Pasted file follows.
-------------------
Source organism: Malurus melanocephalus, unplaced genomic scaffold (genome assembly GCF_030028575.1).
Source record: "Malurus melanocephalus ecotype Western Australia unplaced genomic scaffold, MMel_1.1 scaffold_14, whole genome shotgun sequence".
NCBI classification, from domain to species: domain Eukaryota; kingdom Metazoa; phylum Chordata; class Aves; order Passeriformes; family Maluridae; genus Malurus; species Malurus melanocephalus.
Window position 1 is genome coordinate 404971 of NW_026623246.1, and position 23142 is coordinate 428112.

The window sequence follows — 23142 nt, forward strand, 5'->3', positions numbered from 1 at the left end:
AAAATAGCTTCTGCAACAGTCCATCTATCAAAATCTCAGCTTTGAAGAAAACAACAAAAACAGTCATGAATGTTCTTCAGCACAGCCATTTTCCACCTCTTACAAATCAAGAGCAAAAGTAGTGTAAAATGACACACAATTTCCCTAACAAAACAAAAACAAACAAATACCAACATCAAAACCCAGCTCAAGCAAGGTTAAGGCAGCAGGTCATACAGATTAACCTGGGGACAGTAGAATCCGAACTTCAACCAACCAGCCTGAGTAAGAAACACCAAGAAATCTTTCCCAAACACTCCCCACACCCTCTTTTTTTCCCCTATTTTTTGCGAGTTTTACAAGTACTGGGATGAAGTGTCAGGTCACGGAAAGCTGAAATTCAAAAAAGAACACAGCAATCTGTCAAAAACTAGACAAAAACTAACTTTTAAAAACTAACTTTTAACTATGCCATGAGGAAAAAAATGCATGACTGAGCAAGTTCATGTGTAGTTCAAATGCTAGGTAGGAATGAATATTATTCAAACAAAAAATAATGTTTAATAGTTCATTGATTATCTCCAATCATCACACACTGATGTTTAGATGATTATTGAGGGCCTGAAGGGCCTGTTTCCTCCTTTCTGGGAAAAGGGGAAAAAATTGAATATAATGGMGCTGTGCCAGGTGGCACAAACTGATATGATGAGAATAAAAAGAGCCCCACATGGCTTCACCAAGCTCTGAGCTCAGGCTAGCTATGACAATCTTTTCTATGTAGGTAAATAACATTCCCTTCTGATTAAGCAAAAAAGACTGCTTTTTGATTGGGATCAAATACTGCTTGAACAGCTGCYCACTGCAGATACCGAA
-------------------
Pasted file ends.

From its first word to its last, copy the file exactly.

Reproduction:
Source organism: Malurus melanocephalus, unplaced genomic scaffold (genome assembly GCF_030028575.1).
Source record: "Malurus melanocephalus ecotype Western Australia unplaced genomic scaffold, MMel_1.1 scaffold_14, whole genome shotgun sequence".
NCBI classification, from domain to species: domain Eukaryota; kingdom Metazoa; phylum Chordata; class Aves; order Passeriformes; family Maluridae; genus Malurus; species Malurus melanocephalus.
Window position 1 is genome coordinate 404971 of NW_026623246.1, and position 23142 is coordinate 428112.

The window sequence follows — 23142 nt, forward strand, 5'->3', positions numbered from 1 at the left end:
AAAATAGCTTCTGCAACAGTCCATCTATCAAAATCTCAGCTTTGAAGAAAACAACAAAAACAGTCATGAATGTTCTTCAGCACAGCCATTTTCCACCTCTTACAAATCAAGAGCAAAAGTAGTGTAAAATGACACACAATTTCCCTAACAAAACAAAAACAAACAAATACCAACATCAAAACCCAGCTCAAGCAAGGTTAAGGCAGCAGGTCATACAGATTAACCTGGGGACAGTAGAATCCGAACTTCAACCAACCAGCCTGAGTAAGAAACACCAAGAAATCTTTCCCAAACACTCCCCACACCCTCTTTTTTTCCCCTATTTTTTGCGAGTTTTACAAGTACTGGGATGAAGTGTCAGGTCACGGAAAGCTGAAATTCAAAAAAGAACACAGCAATCTGTCAAAAACTAGACAAAAACTAACTTTTAAAAACTAACTTTTAACTATGCCATGAGGAAAAAAATGCATGACTGAGCAAGTTCATGTGTAGTTCAAATGCTAGGTAGGAATGAATATTATTCAAACAAAAAATAATGTTTAATAGTTCATTGATTATCTCCAATCATCACACACTGATGTTTAGATGATTATTGAGGGCCTGAAGGGCCTGTTTCCTCCTTTCTGGGAAAAGGGGAAAAAATTGAATATAATGGMGCTGTGCCAGGTGGCACAAACTGATATGATGAGAATAAAAAGAGCCCCACATGGCTTCACCAAGCTCTGAGCTCAGGCTAGCTATGACAATCTTTTCTATGTAGGTAAATAACATTCCCTTCTGATTAAGCAAAAAAGACTGCTTTTTGATTGGGATCAAATACTGCTTGAACAGCTGCYCACTGCAGATACCGAA